Post-"great again" America, meanwhile, is a place so environmentally degraded that the rest of the world appears to have left it for dead. Within it is a place called the Savage Lands, kind of a Jurassic Park populated by carny-types such as John (Alden Ehrenreich) and his mother Linda (Moore) instead of dinosaurs.
The top level New London citizens who visit the Savage Lands view its denizens as cave men, which adds to John's appeal when a turn of events brings him to New London, a place where he's viewed as a curiosity at first, then a celebrity and, in a turn crucial to the series' possible continuance, something of an insurrectionist.
Expanding the essence of Huxley's future world over nine episodes places a heavier load on showrunner David Wiener, one he more or less shoulders as well as can be expected in a show that's largely about the emptiness of a world sanitized of pain. Huxley's original story is both inspired by and a revulsive reaction to the society-wide fascination with science and the technological advancement ramping up between the two World Wars.
Where Huxley envisioned a future sprung from the sort of innovations Henry Ford gave to the world, Wiener's leap forward in time is from a springboard nailed in place by Steve Jobs or Elon Musk, presenting New London as a streamlined, minimalist wonderland . . . save for its maximalist and astronomically debauched sextravaganvas.
Indeed, the highest purpose of "Brave New World" is its offer of a full ocular immersion in the sterile, softcore porn gorgeousness in the New World while building the Savage Lands to resemble the world we're living in now.
Bernard and Lenina's tour of Savage Land spectacles such the House of Want and the House of Monogamy prove to be among the most darkly humorous and familiarly Syfy moments in the series. The rest of it is full of distracting barriers preventing a person from full emotional engagement, one of several ironies within this version of "Brave New World."
Huxley's story remains a staple of both Western literature classes and banned book lists because it invites us to consider the perils inherent to technology-enabled societies, where the less attractive traits that make us human are muted or erased. This version is so visually frontloaded that the story's driving philosophies and the cast's dramatic efforts never entirely overcome the dazzle.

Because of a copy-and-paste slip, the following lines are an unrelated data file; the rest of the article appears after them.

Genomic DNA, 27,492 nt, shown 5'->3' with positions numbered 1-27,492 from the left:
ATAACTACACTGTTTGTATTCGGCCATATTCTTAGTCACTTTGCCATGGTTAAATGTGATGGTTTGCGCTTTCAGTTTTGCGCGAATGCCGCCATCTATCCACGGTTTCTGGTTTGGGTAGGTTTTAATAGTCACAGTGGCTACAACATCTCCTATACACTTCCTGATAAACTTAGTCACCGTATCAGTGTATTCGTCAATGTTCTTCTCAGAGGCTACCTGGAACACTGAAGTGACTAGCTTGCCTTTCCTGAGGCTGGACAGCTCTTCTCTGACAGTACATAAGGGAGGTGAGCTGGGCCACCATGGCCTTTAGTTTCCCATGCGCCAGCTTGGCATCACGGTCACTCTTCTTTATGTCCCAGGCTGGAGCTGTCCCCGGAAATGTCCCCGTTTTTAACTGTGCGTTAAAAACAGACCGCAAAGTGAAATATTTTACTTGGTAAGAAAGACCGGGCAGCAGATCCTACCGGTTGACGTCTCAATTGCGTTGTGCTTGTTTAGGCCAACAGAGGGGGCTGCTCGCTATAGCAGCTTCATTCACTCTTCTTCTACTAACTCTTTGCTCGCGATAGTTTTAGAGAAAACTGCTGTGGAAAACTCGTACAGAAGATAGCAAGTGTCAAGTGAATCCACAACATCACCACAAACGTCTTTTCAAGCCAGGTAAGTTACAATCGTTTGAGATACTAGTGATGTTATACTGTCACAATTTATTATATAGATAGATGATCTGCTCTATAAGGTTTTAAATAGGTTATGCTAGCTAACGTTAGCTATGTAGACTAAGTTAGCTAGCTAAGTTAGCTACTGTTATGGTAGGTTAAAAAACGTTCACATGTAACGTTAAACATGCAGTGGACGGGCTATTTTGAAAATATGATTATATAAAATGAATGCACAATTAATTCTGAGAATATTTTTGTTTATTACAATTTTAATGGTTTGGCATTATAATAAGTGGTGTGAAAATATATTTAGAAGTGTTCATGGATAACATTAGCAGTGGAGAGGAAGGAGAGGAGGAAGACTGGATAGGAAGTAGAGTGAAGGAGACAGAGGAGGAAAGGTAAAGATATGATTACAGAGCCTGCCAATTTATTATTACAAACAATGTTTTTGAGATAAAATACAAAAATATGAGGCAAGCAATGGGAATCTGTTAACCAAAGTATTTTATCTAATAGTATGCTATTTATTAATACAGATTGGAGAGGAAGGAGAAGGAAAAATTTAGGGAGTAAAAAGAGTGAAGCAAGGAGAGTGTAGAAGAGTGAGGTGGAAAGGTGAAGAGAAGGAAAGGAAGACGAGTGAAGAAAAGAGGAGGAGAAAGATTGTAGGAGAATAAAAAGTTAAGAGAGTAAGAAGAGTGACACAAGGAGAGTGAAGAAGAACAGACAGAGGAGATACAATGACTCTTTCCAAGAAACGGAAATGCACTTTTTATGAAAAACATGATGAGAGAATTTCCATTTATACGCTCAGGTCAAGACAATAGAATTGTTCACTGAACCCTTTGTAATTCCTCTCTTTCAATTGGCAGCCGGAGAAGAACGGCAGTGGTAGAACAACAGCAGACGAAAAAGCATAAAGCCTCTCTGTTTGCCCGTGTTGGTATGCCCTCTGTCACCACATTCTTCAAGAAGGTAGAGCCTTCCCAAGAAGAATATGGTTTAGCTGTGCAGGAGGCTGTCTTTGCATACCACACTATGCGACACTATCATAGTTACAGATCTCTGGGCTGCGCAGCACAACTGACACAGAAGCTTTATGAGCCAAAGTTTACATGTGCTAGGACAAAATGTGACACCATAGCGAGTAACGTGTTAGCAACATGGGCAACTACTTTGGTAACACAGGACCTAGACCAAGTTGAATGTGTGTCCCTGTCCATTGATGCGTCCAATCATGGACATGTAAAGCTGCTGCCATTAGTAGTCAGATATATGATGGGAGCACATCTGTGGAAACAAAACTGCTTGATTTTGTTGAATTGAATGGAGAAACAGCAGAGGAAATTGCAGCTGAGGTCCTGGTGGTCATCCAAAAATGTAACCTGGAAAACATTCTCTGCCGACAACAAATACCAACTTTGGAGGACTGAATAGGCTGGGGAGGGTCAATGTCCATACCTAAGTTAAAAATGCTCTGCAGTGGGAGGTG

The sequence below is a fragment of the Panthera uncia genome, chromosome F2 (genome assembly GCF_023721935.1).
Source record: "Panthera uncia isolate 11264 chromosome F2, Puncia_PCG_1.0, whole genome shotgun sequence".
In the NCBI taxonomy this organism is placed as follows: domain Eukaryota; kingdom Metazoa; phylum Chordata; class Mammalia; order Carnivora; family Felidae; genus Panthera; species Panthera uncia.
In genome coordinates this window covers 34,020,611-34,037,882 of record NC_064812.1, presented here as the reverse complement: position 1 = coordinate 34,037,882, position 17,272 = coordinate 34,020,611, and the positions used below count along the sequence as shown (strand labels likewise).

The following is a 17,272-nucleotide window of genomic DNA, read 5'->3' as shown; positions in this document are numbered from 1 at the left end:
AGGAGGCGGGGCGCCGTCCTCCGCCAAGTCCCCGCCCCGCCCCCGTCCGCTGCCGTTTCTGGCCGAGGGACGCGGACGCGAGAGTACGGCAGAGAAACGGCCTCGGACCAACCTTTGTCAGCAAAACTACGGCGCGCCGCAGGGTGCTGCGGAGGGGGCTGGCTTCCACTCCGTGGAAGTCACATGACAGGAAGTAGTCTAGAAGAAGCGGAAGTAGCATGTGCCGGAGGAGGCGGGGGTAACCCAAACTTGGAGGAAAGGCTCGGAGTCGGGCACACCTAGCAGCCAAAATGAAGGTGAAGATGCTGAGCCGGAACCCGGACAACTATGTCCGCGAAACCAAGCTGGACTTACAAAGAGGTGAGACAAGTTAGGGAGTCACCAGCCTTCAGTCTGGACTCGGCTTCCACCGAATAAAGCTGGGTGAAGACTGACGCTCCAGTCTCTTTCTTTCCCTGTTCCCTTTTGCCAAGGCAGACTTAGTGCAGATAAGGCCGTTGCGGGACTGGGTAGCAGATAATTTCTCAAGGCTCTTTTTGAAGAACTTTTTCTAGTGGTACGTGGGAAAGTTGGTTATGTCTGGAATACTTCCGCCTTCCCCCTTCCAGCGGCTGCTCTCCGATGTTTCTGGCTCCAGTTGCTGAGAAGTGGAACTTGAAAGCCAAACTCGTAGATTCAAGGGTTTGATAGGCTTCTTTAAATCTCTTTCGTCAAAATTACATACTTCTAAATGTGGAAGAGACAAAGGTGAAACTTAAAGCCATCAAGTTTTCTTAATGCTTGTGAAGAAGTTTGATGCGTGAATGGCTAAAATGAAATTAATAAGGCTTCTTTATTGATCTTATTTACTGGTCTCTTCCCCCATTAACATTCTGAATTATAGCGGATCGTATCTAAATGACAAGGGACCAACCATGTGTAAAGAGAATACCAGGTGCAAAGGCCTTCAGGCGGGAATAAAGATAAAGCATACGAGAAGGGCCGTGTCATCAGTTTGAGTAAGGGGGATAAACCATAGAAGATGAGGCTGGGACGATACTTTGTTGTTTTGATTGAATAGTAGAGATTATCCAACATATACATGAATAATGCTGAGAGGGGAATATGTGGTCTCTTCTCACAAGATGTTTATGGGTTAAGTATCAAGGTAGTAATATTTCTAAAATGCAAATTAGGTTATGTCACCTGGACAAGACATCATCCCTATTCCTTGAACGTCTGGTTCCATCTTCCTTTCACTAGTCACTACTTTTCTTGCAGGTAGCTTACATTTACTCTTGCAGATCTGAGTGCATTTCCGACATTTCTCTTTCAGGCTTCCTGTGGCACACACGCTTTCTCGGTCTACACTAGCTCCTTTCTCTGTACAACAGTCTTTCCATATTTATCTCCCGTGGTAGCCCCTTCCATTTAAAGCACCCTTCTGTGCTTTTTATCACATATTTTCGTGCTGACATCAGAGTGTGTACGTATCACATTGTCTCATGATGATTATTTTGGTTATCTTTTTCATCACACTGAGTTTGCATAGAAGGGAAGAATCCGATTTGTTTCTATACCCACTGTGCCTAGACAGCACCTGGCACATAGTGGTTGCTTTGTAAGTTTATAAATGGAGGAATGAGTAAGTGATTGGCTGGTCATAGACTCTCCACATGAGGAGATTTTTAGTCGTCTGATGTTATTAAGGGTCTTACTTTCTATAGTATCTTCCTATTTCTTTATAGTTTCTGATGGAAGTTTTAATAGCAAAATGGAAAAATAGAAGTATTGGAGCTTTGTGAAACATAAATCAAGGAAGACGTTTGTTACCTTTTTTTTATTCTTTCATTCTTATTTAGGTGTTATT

Brown Findlay and Ehrenreich succeed in making aspects of their characters memorable, although of the two it's Ehrenreich, best known as doing a perfectly adequate job of playing a young Han Solo in what may be the "Star Wars" universe's most forgettable feature, whose performance makes the case that he deserves more TV work. Or maybe it's just the fact that he wears his facial scruff mighty well. Who can say.
But it is Joseph Morgan who makes the most indelible impression with his portrayal of CJack60, an Epsilon clone who for reasons that aren't adequately explained starts to exhibit signs of individuality. He has few lines and limited screen time but in at least one moment draws from a well of emotional purity that beams through the din and hits you squarely in the gut.
"Brave New World" succeeds mostly as a rainbow-colored spectacle one can easily sit with despite the violence and empty sex appeal . . . or perhaps because of it. In the way of all things in the society it presents, it is a series well aware of its purpose as a confectionery gateway to synthetic emotion. As long as you're not expecting much longstanding value beyond that, you'll probably be happy with it.
The first episode of "Brave New World" is available on the free new Peacock streaming service. You can binge the full series if you subscribe to the Peacock Premium tier.